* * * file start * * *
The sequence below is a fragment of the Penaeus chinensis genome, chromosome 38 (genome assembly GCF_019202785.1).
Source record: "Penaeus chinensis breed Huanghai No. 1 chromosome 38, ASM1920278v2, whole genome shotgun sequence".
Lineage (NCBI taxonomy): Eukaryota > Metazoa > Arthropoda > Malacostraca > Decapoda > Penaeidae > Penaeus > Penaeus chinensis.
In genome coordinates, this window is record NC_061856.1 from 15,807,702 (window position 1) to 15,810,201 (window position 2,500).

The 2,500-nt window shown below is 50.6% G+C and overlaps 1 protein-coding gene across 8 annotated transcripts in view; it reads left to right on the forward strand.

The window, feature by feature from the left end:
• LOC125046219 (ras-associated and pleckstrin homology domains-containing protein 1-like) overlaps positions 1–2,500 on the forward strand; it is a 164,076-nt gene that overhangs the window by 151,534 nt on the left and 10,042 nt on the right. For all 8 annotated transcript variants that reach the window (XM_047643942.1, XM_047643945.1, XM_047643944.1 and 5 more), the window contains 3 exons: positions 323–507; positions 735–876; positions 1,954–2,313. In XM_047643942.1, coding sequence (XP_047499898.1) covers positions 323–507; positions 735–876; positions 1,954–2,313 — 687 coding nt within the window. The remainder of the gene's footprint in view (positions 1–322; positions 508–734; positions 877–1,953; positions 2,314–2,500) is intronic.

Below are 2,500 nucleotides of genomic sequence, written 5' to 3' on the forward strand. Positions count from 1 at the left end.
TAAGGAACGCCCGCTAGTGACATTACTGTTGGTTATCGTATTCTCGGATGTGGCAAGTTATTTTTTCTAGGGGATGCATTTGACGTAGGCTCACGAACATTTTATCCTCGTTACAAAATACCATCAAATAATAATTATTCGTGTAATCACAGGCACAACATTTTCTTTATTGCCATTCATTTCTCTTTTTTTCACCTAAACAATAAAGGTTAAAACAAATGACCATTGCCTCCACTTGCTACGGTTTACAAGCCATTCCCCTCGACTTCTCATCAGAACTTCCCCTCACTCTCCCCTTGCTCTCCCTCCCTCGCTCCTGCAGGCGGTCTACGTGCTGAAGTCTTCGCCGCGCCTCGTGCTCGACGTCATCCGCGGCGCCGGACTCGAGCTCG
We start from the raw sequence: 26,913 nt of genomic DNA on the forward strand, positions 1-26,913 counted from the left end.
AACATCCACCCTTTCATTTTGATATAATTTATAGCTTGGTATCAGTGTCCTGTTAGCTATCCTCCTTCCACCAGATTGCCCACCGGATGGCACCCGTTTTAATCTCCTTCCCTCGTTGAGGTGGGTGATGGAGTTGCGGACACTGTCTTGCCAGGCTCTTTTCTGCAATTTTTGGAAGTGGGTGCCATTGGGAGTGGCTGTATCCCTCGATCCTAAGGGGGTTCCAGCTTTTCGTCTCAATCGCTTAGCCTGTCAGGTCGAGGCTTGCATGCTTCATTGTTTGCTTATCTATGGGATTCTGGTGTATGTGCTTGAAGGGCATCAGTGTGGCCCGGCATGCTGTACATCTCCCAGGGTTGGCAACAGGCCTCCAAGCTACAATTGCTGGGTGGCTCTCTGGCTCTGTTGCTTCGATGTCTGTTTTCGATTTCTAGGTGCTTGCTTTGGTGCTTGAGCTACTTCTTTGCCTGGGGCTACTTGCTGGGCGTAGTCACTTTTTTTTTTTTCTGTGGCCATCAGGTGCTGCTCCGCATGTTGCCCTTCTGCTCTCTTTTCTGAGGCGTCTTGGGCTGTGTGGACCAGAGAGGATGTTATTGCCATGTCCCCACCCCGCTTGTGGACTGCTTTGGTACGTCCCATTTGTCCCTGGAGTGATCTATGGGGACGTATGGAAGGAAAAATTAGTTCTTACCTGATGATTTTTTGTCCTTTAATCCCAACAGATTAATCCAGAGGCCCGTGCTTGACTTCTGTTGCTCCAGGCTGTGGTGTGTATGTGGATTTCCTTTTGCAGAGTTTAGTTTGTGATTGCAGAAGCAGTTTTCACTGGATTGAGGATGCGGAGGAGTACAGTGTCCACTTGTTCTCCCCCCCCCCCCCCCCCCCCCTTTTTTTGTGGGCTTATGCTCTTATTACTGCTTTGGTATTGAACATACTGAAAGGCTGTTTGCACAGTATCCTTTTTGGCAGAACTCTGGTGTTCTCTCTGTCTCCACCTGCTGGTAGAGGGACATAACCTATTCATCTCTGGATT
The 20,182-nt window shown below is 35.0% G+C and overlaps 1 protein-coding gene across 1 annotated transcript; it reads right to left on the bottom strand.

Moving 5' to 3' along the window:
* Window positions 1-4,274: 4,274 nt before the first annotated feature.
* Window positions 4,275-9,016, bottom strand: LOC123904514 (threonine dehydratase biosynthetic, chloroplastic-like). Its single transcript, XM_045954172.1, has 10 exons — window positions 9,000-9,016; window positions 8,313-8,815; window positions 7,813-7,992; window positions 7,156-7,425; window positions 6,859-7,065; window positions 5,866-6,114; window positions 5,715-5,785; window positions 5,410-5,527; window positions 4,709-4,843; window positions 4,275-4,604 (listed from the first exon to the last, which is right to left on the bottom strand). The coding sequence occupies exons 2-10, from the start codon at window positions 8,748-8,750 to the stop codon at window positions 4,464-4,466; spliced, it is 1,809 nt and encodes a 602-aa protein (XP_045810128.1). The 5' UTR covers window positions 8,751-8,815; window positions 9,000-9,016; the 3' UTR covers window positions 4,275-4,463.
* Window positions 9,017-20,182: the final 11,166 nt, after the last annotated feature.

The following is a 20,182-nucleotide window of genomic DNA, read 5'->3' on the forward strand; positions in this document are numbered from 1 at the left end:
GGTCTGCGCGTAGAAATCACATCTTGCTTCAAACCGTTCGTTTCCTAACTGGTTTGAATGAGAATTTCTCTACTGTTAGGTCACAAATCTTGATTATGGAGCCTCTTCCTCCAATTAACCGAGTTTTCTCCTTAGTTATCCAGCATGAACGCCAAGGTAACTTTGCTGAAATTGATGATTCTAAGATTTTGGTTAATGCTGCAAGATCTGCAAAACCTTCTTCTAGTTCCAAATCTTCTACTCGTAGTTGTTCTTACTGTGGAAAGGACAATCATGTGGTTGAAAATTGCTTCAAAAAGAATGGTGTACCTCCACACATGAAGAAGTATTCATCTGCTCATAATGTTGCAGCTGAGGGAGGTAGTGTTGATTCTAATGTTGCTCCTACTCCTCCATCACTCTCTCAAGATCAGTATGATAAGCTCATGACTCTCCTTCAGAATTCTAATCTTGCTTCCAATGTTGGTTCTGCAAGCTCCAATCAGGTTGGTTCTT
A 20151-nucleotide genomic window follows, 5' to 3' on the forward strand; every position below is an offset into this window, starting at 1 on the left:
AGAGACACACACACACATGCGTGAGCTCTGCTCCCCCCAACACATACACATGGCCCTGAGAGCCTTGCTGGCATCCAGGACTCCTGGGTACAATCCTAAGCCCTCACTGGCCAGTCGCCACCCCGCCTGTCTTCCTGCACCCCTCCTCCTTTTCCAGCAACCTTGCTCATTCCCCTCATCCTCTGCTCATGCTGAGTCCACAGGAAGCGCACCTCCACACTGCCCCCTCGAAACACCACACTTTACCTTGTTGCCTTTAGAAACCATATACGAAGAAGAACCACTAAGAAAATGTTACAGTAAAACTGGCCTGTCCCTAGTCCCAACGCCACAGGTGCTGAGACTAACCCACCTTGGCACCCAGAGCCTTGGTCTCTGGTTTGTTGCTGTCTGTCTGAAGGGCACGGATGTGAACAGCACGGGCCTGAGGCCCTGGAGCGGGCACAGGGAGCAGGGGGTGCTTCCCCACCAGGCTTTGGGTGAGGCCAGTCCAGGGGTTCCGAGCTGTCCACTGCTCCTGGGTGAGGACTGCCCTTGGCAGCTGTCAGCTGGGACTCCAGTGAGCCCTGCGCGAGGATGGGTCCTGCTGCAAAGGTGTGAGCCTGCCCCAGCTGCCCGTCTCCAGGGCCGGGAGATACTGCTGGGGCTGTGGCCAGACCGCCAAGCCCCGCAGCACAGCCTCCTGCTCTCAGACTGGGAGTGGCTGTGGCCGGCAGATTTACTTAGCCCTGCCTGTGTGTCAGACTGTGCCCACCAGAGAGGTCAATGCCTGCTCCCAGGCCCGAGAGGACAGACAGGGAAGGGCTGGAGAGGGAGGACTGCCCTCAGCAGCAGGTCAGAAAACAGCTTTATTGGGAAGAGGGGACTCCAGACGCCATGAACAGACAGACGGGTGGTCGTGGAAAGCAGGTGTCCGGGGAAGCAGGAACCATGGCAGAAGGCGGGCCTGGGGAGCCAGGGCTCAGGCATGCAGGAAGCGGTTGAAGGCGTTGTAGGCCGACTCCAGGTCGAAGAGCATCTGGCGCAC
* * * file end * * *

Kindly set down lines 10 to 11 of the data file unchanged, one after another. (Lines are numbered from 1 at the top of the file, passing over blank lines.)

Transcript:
We start from the raw sequence: 26,913 nt of genomic DNA on the forward strand, positions 1-26,913 counted from the left end.
AACATCCACCCTTTCATTTTGATATAATTTATAGCTTGGTATCAGTGTCCTGTTAGCTATCCTCCTTCCACCAGATTGCCCACCGGATGGCACCCGTTTTAATCTCCTTCCCTCGTTGAGGTGGGTGATGGAGTTGCGGACACTGTCTTGCCAGGCTCTTTTCTGCAATTTTTGGAAGTGGGTGCCATTGGGAGTGGCTGTATCCCTCGATCCTAAGGGGGTTCCAGCTTTTCGTCTCAATCGCTTAGCCTGTCAGGTCGAGGCTTGCATGCTTCATTGTTTGCTTATCTATGGGATTCTGGTGTATGTGCTTGAAGGGCATCAGTGTGGCCCGGCATGCTGTACATCTCCCAGGGTTGGCAACAGGCCTCCAAGCTACAATTGCTGGGTGGCTCTCTGGCTCTGTTGCTTCGATGTCTGTTTTCGATTTCTAGGTGCTTGCTTTGGTGCTTGAGCTACTTCTTTGCCTGGGGCTACTTGCTGGGCGTAGTCACTTTTTTTTTTTTCTGTGGCCATCAGGTGCTGCTCCGCATGTTGCCCTTCTGCTCTCTTTTCTGAGGCGTCTTGGGCTGTGTGGACCAGAGAGGATGTTATTGCCATGTCCCCACCCCGCTTGTGGACTGCTTTGGTACGTCCCATTTGTCCCTGGAGTGATCTATGGGGACGTATGGAAGGAAAAATTAGTTCTTACCTGATGATTTTTTGTCCTTTAATCCCAACAGATTAATCCAGAGGCCCGTGCTTGACTTCTGTTGCTCCAGGCTGTGGTGTGTATGTGGATTTCCTTTTGCAGAGTTTAGTTTGTGATTGCAGAAGCAGTTTTCACTGGATTGAGGATGCGGAGGAGTACAGTGTCCACTTGTTCTCCCCCCCCCCCCCCCCCCCCCTTTTTTTGTGGGCTTATGCTCTTATTACTGCTTTGGTATTGAACATACTGAAAGGCTGTTTGCACAGTATCCTTTTTGGCAGAACTCTGGTGTTCTCTCTGTCTCCACCTGCTGGTAGAGGGACATAACCTATTCATCTCTGGATT